Thursday, January 12, 2006
The Butch Side of GayProf
I harbor a dark desire. Sometimes I think I have it under control. When I least expect it, though, the unquenchable yearning returns and haunts my sleep. There have even been times where I bought magazines with glossy photos to try to curb my interest. It has taken some therapy to admit it, but I am hopeful that I won’t lose anybody close to me over this. Yes, my friends, I lust for a seventies muscle car.
Sure, it seems like everything in GayProf’s life is golden tiaras and pillbox hats. Okay, it’s mostly golden tiaras and pillbox hats. I also recognize that I am the first person to toss out accusations of compensation for men who drive giant-ass pickup trucks (and there are many of those in Texas). So, feel free to heap on the criticism of hypocrisy.
Still, the recent introduction of the Dodge Challenger concept car at the Detroit auto show brought out my hidden secret and gender sterotype. Let's be honest, though, it's s-w-e-e-t.
Let me clarify some things. I ain’t one of those skanky, anything-with-a-big-engine-will-get-me-going sort of queens. No, no. I am particular in my tastes and those tastes involve only Mopar. That’s why the original 1970 Dodge Challenger exists as the greatest car ever built. Ever. With either the 440 six barrel or the 426 Hemi, this car kicked some ass and looked cool doing it.
Don’t even try to talk about Ford Mustangs. Yeah, they had some style. Let’s face it, though, every model year of Mustangs proved a pile of mechanical crap. Their little anemic engines never did anything. Nothing touches the 1970 Dodge Challenger.
So, I would kill for the new Dodge Challenger. Well, okay, maybe not kill (karma and all). Still, I would contemplate inflicting some serious bodily injury for a Dodge Challenger. Perhaps my love of Mopar goes back to my first car (My parents were, and still are, slaves to the Chrysler/Dodge family).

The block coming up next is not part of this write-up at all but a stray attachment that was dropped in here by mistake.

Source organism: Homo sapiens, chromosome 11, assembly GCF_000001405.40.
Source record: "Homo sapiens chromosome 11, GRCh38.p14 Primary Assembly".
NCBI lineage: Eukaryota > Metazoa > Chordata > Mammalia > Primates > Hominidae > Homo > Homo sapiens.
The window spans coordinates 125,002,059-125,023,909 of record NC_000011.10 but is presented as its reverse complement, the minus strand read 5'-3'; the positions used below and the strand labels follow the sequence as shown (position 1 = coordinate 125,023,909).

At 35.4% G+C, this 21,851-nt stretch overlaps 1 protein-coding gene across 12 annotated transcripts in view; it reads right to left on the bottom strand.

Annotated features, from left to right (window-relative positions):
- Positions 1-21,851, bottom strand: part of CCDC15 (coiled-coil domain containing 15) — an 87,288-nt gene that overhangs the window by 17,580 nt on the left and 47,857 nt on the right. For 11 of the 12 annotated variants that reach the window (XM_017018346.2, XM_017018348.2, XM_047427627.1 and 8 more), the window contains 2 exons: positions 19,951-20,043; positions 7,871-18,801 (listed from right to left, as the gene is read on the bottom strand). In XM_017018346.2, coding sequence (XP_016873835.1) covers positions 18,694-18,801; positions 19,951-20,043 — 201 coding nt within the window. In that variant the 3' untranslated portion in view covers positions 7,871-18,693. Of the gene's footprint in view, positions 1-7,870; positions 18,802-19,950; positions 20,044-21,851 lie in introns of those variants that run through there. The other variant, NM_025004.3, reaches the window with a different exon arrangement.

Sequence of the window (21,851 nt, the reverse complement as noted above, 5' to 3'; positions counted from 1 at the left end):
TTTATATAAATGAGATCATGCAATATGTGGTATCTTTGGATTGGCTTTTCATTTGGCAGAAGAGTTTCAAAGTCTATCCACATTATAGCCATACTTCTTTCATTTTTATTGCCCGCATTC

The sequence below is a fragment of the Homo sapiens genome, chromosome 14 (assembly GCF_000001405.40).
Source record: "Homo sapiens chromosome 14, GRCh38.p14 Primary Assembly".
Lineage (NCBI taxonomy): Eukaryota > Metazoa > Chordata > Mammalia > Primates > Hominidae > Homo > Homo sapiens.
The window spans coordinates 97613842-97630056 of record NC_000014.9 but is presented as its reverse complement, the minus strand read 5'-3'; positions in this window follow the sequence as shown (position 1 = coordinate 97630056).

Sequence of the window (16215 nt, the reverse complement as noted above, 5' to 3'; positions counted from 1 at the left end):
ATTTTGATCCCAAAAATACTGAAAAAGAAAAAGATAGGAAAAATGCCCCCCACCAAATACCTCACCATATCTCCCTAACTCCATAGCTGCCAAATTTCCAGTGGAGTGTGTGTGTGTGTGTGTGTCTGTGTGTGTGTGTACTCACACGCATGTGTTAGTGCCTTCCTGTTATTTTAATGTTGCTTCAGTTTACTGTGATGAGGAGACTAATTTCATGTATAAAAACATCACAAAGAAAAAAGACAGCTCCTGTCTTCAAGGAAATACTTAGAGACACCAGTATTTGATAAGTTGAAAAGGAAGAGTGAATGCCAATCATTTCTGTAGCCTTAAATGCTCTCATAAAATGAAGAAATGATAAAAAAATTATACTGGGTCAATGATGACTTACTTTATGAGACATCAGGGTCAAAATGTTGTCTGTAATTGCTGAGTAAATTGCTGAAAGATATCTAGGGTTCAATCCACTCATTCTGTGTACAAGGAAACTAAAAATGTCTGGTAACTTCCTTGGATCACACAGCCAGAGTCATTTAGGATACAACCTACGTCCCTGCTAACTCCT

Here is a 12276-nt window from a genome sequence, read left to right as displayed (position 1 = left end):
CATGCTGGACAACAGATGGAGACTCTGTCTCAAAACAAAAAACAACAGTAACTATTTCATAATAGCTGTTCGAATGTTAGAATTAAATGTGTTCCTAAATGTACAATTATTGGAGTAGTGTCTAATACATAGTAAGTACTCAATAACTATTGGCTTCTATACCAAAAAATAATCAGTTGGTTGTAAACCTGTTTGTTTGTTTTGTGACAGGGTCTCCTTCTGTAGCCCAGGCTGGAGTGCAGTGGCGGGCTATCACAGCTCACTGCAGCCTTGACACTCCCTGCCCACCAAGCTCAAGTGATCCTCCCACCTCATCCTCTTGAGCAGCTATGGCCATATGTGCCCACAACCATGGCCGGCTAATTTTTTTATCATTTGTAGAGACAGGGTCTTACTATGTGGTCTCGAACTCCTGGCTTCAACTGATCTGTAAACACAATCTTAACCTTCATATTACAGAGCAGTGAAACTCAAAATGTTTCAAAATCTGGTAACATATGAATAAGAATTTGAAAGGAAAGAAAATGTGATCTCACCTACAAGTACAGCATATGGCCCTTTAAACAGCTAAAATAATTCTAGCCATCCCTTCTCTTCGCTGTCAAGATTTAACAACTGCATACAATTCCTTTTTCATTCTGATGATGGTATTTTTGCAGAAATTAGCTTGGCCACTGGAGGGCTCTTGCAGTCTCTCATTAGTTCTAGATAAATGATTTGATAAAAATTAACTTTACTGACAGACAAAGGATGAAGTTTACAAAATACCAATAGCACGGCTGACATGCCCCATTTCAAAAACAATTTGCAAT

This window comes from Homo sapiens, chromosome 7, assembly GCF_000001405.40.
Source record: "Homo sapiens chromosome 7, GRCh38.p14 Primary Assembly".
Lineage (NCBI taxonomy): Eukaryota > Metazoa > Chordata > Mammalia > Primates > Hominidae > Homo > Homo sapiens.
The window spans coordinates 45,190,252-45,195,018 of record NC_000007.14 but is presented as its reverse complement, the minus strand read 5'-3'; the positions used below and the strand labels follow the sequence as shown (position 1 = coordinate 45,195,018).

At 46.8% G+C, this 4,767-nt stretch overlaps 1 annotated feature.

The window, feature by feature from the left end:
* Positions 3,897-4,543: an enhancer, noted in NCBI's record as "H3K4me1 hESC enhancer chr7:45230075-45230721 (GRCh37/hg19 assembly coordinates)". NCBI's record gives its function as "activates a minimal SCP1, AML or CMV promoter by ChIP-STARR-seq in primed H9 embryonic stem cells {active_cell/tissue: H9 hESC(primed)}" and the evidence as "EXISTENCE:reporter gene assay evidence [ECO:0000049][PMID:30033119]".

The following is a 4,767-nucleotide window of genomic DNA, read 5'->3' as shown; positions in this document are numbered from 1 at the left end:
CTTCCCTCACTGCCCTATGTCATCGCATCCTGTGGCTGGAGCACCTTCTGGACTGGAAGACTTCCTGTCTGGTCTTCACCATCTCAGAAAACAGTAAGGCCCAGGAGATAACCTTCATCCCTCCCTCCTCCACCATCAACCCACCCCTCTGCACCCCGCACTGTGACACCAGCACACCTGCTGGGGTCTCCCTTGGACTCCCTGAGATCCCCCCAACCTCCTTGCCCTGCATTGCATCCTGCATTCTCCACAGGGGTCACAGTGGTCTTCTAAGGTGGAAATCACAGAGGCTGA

Yeah, we always remember our firsts fondly. The feeling of awkwardness mixed with excitement. Sure, we tended to be clumsy with the wheel at first, but it ultimately felt so natural.
In my case, I had a 1975 Dodge Dart Sport in fire-engine red. As muscle cars go, it had a modest slant-six engine with three on the floor. It would blow away almost any car on the road today, though. I loved its tank-like qualities and A-body style.
One of my greatest regrets in life involved getting rid of it. At the time, though, it had the inexcusable sin of lacking air-conditioning. In New Mexico, with a black interior, that proved almost fatal.
I also hated that it required me to spend yet more time with my impatient father learning how to do mechanical things. Crawling underneath the Dart to change its oil was, well, dirty. I didn’t like dirty at the time. Like with house repairs, my father predicted with Cassandra-like clarity that I would want to know how to do these things in the future. Now, like so many things, I see the error of my youthful ways. How many other folk can claim to have replaced their car’s radiator? Yeah, that’s right, GayProf replaced the Dart’s radiator. What do you think about that? Man, I want that car back (here I get a bit misty-eyed).
In the end, sadly, my practicality wins out over the dark desires. Now I will get into my Honda Civic (four cylinders, with barely 135hp) and drive away.